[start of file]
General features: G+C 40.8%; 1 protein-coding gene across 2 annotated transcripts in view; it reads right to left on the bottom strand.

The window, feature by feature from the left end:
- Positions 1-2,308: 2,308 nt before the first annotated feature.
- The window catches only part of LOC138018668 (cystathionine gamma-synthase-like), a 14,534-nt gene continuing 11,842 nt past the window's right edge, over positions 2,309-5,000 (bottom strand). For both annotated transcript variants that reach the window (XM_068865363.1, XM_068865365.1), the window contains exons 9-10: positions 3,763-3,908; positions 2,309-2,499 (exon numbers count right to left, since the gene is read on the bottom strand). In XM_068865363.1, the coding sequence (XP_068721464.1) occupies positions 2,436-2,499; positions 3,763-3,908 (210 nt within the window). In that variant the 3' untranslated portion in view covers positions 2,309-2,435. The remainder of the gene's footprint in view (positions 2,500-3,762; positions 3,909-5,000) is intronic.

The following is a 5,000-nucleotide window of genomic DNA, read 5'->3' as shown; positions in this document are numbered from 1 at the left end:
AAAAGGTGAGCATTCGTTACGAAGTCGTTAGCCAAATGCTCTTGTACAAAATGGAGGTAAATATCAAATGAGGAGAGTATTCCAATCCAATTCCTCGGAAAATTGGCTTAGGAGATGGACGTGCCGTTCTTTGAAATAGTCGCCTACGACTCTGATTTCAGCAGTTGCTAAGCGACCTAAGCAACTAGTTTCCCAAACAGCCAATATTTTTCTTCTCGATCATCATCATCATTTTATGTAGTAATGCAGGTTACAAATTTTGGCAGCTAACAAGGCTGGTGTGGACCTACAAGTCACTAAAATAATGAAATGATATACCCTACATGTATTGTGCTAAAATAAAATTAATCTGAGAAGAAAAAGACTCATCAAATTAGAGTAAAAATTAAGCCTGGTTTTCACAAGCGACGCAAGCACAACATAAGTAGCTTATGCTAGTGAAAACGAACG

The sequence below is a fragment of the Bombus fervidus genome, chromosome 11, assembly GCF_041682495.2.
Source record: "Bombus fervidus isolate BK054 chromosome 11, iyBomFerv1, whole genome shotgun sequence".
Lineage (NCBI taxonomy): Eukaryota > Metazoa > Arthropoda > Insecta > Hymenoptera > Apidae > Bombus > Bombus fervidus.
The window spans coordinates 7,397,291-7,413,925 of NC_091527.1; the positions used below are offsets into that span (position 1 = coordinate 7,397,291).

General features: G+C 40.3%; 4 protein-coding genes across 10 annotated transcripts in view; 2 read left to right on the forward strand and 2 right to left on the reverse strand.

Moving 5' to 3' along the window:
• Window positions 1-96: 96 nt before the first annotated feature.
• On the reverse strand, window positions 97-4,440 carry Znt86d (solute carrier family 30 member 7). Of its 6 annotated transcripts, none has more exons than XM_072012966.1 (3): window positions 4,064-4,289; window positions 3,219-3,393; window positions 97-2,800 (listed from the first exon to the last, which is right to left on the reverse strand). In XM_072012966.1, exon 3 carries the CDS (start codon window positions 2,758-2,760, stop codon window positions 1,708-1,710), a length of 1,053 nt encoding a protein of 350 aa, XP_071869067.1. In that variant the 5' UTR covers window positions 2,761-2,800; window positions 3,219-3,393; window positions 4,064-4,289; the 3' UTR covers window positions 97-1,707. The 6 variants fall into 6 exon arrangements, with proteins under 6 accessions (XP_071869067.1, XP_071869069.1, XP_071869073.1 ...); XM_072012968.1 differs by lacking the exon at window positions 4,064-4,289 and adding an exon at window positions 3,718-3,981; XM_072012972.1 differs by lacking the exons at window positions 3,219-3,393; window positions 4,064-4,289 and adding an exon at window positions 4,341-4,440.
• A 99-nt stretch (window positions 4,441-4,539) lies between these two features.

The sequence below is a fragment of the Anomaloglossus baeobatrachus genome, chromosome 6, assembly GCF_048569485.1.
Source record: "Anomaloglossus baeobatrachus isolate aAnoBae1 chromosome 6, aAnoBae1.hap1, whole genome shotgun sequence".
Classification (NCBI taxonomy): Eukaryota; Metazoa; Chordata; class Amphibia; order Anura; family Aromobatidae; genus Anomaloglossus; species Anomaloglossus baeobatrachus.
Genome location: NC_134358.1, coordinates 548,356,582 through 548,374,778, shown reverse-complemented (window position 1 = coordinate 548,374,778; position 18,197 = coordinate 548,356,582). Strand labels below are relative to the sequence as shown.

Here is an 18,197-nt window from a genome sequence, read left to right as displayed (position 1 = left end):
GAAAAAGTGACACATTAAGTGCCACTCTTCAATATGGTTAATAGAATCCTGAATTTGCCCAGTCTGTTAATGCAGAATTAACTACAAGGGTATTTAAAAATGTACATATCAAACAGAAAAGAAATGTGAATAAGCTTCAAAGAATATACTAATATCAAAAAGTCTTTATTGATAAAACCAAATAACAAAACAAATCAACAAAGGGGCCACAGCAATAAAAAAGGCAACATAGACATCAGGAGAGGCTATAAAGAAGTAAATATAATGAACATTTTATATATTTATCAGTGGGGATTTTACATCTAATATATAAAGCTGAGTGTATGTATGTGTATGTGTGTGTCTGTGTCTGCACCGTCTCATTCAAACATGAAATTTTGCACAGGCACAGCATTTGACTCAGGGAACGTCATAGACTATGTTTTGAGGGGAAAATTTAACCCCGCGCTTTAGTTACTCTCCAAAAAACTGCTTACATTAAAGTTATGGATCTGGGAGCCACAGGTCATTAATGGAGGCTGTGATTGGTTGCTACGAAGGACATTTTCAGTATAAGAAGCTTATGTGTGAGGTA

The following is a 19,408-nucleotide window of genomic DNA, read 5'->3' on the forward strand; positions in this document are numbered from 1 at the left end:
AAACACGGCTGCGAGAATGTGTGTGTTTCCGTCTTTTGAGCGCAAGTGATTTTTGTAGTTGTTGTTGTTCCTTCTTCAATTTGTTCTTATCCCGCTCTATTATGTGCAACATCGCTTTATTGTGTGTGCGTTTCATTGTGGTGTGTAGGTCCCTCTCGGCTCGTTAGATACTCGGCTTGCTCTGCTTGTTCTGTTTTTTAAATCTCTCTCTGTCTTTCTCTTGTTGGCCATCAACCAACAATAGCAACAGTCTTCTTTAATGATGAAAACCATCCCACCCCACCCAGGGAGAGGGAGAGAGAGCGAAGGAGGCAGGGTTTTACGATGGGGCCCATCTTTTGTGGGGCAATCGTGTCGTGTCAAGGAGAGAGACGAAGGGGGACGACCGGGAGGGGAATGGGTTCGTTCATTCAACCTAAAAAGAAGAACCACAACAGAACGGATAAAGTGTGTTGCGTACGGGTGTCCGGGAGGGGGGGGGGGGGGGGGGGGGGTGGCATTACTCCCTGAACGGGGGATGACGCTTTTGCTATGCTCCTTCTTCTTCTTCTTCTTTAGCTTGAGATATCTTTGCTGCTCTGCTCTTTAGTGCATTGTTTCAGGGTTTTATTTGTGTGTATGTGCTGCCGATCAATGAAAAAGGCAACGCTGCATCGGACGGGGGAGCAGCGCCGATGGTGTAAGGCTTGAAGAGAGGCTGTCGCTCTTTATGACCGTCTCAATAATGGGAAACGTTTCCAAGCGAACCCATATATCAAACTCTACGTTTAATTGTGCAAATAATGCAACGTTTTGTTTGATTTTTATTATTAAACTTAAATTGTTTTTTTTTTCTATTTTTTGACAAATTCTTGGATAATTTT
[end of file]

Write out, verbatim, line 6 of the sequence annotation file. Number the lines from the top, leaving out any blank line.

AAAAGGTGAGCATTCGTTACGAAGTCGTTAGCCAAATGCTCTTGTACAAAATGGAGGTAAATATCAAATGAGGAGAGTATTCCAATCCAATTCCTCGGAAAATTGGCTTAGGAGATGGACGTGCCGTTCTTTGAAATAGTCGCCTACGACTCTGATTTCAGCAGTTGCTAAGCGACCTAAGCAACTAGTTTCCCAAACAGCCAATATTTTTCTTCTCGATCATCATCATCATTTTATGTAGTAATGCAGGTTACAAATTTTGGCAGCTAACAAGGCTGGTGTGGACCTACAAGTCACTAAAATAATGAAATGATATACCCTACATGTATTGTGCTAAAATAAAATTAATCTGAGAAGAAAAAGACTCATCAAATTAGAGTAAAAATTAAGCCTGGTTTTCACAAGCGACGCAAGCACAACATAAGTAGCTTATGCTAGTGAAAACGAACG